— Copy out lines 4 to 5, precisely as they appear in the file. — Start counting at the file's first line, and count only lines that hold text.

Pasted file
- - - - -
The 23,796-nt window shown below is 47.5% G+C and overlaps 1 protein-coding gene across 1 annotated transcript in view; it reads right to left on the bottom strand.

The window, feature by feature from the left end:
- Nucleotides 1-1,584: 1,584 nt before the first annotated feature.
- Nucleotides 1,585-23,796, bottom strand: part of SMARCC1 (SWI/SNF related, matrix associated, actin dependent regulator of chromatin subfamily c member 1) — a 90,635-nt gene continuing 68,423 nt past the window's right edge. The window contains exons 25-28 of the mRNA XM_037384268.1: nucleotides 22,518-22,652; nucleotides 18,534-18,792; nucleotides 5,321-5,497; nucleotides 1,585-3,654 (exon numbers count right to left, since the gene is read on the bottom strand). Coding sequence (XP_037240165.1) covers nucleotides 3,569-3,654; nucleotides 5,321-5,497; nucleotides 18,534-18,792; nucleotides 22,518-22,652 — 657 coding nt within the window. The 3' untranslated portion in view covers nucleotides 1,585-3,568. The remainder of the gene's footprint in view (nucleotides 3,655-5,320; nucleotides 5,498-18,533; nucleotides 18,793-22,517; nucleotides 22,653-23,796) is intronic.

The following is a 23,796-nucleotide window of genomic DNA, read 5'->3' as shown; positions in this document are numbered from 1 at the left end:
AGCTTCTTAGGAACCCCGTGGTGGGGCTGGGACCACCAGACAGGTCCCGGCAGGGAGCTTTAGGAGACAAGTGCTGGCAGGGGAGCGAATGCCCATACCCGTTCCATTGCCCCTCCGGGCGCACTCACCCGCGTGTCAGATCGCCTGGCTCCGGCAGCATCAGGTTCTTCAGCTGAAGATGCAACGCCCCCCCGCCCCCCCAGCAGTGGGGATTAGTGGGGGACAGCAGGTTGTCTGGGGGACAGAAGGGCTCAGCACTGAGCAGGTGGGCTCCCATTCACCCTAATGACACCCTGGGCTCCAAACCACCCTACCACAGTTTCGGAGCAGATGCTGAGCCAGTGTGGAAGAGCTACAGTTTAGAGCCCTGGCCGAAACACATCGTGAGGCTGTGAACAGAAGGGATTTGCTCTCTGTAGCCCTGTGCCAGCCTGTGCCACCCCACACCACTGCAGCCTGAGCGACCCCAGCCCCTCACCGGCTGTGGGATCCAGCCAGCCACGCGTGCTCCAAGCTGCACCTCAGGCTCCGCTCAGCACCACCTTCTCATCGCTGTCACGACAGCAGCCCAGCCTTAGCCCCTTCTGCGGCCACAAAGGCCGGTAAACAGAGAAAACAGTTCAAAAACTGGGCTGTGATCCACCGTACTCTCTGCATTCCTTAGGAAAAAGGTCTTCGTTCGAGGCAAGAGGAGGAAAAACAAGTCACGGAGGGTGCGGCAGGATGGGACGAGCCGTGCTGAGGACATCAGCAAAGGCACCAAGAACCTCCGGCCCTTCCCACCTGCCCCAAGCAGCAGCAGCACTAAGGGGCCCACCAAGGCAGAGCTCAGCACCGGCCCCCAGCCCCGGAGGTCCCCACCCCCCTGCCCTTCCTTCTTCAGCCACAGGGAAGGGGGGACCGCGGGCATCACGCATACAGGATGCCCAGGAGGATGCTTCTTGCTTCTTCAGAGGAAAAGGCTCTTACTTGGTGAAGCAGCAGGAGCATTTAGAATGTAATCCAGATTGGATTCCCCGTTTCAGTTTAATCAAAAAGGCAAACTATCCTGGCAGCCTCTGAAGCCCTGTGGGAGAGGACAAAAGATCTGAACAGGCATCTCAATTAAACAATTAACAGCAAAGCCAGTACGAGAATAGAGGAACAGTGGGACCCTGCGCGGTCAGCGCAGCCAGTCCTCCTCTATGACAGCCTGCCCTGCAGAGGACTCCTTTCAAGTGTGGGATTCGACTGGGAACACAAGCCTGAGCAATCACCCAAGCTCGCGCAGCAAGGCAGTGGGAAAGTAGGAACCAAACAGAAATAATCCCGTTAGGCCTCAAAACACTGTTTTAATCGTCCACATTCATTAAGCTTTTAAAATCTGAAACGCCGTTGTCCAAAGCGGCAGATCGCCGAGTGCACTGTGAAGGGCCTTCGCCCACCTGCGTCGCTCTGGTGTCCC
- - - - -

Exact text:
- Nucleotides 1,585-23,796, bottom strand: part of SMARCC1 (SWI/SNF related, matrix associated, actin dependent regulator of chromatin subfamily c member 1) — a 90,635-nt gene continuing 68,423 nt past the window's right edge. The window contains exons 25-28 of the mRNA XM_037384268.1: nucleotides 22,518-22,652; nucleotides 18,534-18,792; nucleotides 5,321-5,497; nucleotides 1,585-3,654 (exon numbers count right to left, since the gene is read on the bottom strand). Coding sequence (XP_037240165.1) covers nucleotides 3,569-3,654; nucleotides 5,321-5,497; nucleotides 18,534-18,792; nucleotides 22,518-22,652 — 657 coding nt within the window. The 3' untranslated portion in view covers nucleotides 1,585-3,568. The remainder of the gene's footprint in view (nucleotides 3,655-5,320; nucleotides 5,498-18,533; nucleotides 18,793-22,517; nucleotides 22,653-23,796) is intronic.

The following is a 23,796-nucleotide window of genomic DNA, read 5'->3' as shown; positions in this document are numbered from 1 at the left end: